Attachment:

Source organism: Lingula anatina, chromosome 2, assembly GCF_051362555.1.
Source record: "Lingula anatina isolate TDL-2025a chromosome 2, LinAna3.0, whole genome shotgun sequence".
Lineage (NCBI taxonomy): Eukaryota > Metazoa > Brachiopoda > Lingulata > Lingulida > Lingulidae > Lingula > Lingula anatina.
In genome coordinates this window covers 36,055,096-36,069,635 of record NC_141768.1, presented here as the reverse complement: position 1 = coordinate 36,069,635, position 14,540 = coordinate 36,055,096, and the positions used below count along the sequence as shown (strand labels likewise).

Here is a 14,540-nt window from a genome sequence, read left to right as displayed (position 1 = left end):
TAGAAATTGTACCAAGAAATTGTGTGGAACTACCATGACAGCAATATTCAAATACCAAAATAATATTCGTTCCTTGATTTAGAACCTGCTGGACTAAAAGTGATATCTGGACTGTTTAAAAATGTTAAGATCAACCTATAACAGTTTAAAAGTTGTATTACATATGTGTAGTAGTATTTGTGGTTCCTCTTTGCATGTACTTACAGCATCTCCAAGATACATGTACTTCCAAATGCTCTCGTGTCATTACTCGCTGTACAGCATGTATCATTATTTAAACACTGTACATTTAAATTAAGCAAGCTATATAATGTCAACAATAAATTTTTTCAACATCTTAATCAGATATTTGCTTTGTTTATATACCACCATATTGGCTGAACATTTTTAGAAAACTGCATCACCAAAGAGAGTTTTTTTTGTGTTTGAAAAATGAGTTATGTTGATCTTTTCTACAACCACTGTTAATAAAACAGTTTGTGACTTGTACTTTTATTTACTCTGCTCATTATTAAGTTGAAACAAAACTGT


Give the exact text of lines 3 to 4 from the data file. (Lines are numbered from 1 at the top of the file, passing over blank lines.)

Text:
Lineage (NCBI taxonomy): Eukaryota > Metazoa > Brachiopoda > Lingulata > Lingulida > Lingulidae > Lingula > Lingula anatina.
In genome coordinates this window covers 36,055,096-36,069,635 of record NC_141768.1, presented here as the reverse complement: position 1 = coordinate 36,069,635, position 14,540 = coordinate 36,055,096, and the positions used below count along the sequence as shown (strand labels likewise).